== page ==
April 1, 2014 10:40:16 AM
I always ask my patients what they are doing for fun. It isn't a good sign to hear the reply "Nothing," and it's only slightly better to hear, "Watch TV." I am much happier to hear that patients are going fishing with friends, or playing basketball or or gardening or going for walks with family members. I am convinced that fun of this sort is healthful for anyone, but it isn't the sort of fun that professor of English John Beckman writes about in American Fun: Four Centuries of Joyous Revolt (Pantheon Books). The pranks, hoaxes, dances, novel costumes, wild parties, and riots he describes here (James Joyce described such activities as "the shoutmost shoviality") make an alternate history of America, one that emphasizes that participating in this sort of fun is essential to the American pursuit of happiness. Beckman takes pains to distinguish this sort of endeavor from the more commonplace entertainments and amusements, telling of "outrageous, even life-threatening fun." This is a history of "a raffish national tradition that flaunted pleasure in the face of authority." That sort of fun has made America what it is, and it is a pleasure to read a book that explains historically this essential nature of part of the American character.
To start it all off, everyone knows the Puritans were no fun. An initial governor of the Plymouth Colony, William Bradford, was, Beckman says, "the first American curmudgeon." He had come to the New World "to build a fortress in the wilderness where he could wall out natural and social evils and wall in his tidy hive of 'Saints.'" Perhaps he and his bunch instilled incipient democracy, the work ethic, and religious devotion into the national temperament, but there was another side of settling the New World that Beckman wants us to acknowledge, the efforts of "The Forefather of American Fun," Thomas Morton. While the uptight members of the Plymouth Colony worked and fretted, Morton founded the Merry Mount colony a few miles away. Morton's naughty name for his settlement drew tut-tutting from Puritan observers. "Cheerful, curious, horny, and lawless, he anticipated the teeming masses, the mixing millions who would exploit the New World as an open playground for freedom, equality, and saucy frolic." Merry Mount was populated with freed servants and welcomed Indians, whose culture and whose lusty women his followers appreciated. Morton disdained the upright Puritans; he referred to the leader Myles Standish as "Captain Shrimpe." The Merry Mounters enjoyed overmuch "wine & strong waters," complained Bradford. They scandalously celebrated May Day by raucous dancing around the previously forbidden Maypole, and they celebrated harvests and their general success frequently; Merry Mount was prosperous. Their stern Calvinist neighbors couldn't stand it, and attacked the settlement and forced it to disband. Miles Standish ordered the Maypole chopped down, and Merry Mount was burned to the ground.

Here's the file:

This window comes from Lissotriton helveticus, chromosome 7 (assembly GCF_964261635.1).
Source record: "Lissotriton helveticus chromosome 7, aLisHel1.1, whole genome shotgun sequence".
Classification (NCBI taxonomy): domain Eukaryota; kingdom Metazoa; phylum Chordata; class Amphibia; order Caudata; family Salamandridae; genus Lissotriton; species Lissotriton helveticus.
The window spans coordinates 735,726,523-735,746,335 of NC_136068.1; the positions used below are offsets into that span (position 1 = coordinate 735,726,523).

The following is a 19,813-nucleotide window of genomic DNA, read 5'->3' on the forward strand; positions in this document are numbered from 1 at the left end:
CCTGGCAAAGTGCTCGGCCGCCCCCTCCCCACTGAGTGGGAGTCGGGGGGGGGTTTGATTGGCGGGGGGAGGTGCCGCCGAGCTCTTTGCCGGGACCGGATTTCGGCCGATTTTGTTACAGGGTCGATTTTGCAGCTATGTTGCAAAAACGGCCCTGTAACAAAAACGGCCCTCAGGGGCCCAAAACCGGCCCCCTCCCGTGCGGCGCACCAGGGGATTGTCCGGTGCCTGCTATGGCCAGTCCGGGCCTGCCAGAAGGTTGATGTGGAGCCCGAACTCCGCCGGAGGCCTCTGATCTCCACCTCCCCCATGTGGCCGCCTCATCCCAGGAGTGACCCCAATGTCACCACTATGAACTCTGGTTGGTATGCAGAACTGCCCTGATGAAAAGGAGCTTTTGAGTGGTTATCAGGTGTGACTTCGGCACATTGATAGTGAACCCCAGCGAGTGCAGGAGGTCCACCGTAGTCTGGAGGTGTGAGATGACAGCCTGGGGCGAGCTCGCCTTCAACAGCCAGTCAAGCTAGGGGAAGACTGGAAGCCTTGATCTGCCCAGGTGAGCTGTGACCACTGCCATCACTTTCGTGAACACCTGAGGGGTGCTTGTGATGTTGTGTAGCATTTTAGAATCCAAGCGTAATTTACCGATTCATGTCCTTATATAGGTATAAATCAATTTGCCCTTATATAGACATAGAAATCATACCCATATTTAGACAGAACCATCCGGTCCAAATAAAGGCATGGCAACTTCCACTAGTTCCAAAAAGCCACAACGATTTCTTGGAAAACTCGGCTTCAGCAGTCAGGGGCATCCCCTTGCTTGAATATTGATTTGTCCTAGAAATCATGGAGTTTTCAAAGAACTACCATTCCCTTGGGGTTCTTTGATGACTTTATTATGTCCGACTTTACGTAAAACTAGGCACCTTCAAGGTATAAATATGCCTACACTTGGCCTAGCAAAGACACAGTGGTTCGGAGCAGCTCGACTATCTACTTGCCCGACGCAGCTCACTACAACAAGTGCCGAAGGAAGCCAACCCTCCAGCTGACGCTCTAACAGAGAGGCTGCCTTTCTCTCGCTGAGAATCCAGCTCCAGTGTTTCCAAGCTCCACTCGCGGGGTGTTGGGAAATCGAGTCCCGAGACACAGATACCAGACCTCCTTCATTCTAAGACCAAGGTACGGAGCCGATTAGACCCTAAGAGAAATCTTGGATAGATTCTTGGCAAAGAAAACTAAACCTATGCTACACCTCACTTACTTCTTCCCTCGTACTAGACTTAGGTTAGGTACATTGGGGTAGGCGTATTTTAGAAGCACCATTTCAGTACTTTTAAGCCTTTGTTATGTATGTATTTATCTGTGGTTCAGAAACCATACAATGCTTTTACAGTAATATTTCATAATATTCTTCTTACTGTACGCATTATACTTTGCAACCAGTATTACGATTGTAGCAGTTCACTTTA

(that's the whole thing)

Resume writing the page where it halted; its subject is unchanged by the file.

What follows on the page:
We have forgotten Morton's story, but Nathaniel Hawthorne commemorated it in his story "The May-Pole of Merry Mount, and he knew the stakes: "Jollity and gloom were contending for an empire," he wrote. Score the first inning for gloom, but jollity kept on slugging. From Bradford vs Morton, we go to John Adams vs Sam Adams. The cousins were both Whigs, both with Puritan forebears, both with Harvard educations, and they both opposed British loyalists. John, however, was landed gentry, a sober, gentlemanly, prudent lawyer who could be counted upon to take the view of the elites. Samuel declined to go into law and stuck to business, especially as a producer of malt for the brewing of beer, and he kept in touch with the commoners and the taverns on the Boston waterfront. John and his fellows, the merchant elite of Boston, approved of the boisterous demonstrations against taxation, but it was Sam and the Sons of Liberty who carried them out. There was afterward, even in Boston, a reluctance to accept the historic value of the mob's works, but we all now love the story of the group's climactic act, the Boston Tea Party. This is the archetype of the fun Beckman examines throughout his book. It was no dignified protest, but a prank brewed in the taverns, a jolly vandalism with a political point, performed by men and boys in the costumes of Indians. "In this moment," writes Beckman, "they were experiencing democracy firsthand, perhaps more purely than they ever had or would again."